“Between 1939 and 1945 an estimated 200 thousand black troops recruited from France’s African colonies were serving in the European theater of war. The Africans were especially loathed by the SS because of the history of the Rhineland occupation. In many POW camps the Nazis segregated the Black prisoners of war from the rest of the camp’s population. Often, in what was a breach of their rights under the Geneva Convention, Black prisoners were denied food and given dangerous jobs…Black civilians in Germany’s concentration camps received much harsher treatment at the hands of their SS guards. No one knows how many Black soldiers and civilians perished in [Germany’s POW and Concentration] camps.”[vi]

The French African soldiers were not alone, they would be joined by thousands of African American and colonial Black British soldiers. The Nazis however were notoriously inconsistent in how they dealt with the Black soldiers they captured in combat. There is evidence[4] of colonial and African American soldiers and Air Force personnel being summarily killed and mutilated across the European theater of war in complete disregard and abuse of their rights as POWs under the Geneva Conventions.[vii]

There are equally many accounts of Black civilian victims sent to work as slave labor in concentration camps and being deported directly to death camps. These stories include the eye witness accounts of Gert Schramm, a Black German survivor who was sent as a young boy to the Buchenwald concentration camp, and also that of his African American father Jack Brankson, who was deported to Auschwitz in 1941 and was never heard from again.

As Paul Gilroy writes in Against Race: Imagining Political Culture Beyond the Color Line,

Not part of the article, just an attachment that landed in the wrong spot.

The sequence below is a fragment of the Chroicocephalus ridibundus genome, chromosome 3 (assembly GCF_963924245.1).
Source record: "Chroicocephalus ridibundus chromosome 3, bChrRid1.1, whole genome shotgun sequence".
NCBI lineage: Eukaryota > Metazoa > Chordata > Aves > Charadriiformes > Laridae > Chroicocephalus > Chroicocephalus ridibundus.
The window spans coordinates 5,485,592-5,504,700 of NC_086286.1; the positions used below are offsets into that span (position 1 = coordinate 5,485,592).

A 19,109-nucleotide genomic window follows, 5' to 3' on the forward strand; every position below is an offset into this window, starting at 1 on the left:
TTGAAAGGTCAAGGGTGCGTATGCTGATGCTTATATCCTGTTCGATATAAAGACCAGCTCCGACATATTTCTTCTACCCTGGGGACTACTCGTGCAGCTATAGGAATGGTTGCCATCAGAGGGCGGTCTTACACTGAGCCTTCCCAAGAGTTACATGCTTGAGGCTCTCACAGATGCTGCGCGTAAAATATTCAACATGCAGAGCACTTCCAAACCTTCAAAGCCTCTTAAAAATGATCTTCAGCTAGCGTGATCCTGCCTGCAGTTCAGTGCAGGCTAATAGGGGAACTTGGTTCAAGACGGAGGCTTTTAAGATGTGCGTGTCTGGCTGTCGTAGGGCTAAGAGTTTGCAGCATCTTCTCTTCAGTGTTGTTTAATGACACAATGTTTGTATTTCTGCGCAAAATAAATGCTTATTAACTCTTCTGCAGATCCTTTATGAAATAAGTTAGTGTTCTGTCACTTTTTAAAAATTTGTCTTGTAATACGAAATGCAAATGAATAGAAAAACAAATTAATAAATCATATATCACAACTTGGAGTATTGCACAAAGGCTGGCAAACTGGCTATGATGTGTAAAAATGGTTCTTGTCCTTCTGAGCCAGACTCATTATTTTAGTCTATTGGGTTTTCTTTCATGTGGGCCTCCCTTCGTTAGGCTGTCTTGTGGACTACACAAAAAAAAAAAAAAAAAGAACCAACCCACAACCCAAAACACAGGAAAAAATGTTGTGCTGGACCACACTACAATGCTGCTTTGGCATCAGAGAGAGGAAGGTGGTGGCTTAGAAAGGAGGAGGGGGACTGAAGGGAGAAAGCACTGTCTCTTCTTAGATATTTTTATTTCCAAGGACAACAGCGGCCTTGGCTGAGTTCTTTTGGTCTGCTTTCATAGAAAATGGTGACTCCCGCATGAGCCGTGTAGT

“Baker, Fanon, and Senghor are probably the best known of many blacks who opposed fascism in battle and in the resistance. There are other, little-known and largely unremembered people who joined the opposition to Hitler, passed their lives in camps and detention centers of various kinds, or who survived quietly and retreated back into the strange ambiguities of their existence as black Europeans. Among those who should be brought to mind here are Hilarius “Lari” Gilges, who was beaten to death by Nazis in Dusseldorf in 1933 and is one of the few black victims of Hitler to have a public memorial of any kind. The Belgian activist Johnny Voste was a member of the resistance movement. He was arrested in 1942 and not only survived Dachau but helped some of his comrades to do so as well. Another was Johnny William, a Frenchman originally from the Ivory Coast who was deported to the Neuengamme camp complex near Hamburg…”[viii]

In an interview Johnny William later described his deportation to the Neuengamme concentration camp, one of the harshest camps in Northern Germany.

“The journey [there] was apocalyptic, horrific. 120 of us packed in a single cattle car. Imagine all of those people locked up together for four or five days and nights, with no air to breathe and hardly any food. We had to relieve ourselves in there too. By the time we arrived some people were dead … in the Neuengamme camp there were 5 or 6 of us [Black prisoners]. As soon as we arrived, the SS separated us from the others. We didn’t know what to expect so we were scared. We thought we would be killed there and then. Then to our great surprise when the SS arrived they inspected us, touched us, and said ‘Ah, blacks…good.’ They had a good laugh at us because they considered us to be sub-human, like animals, chimpanzees…”[ix]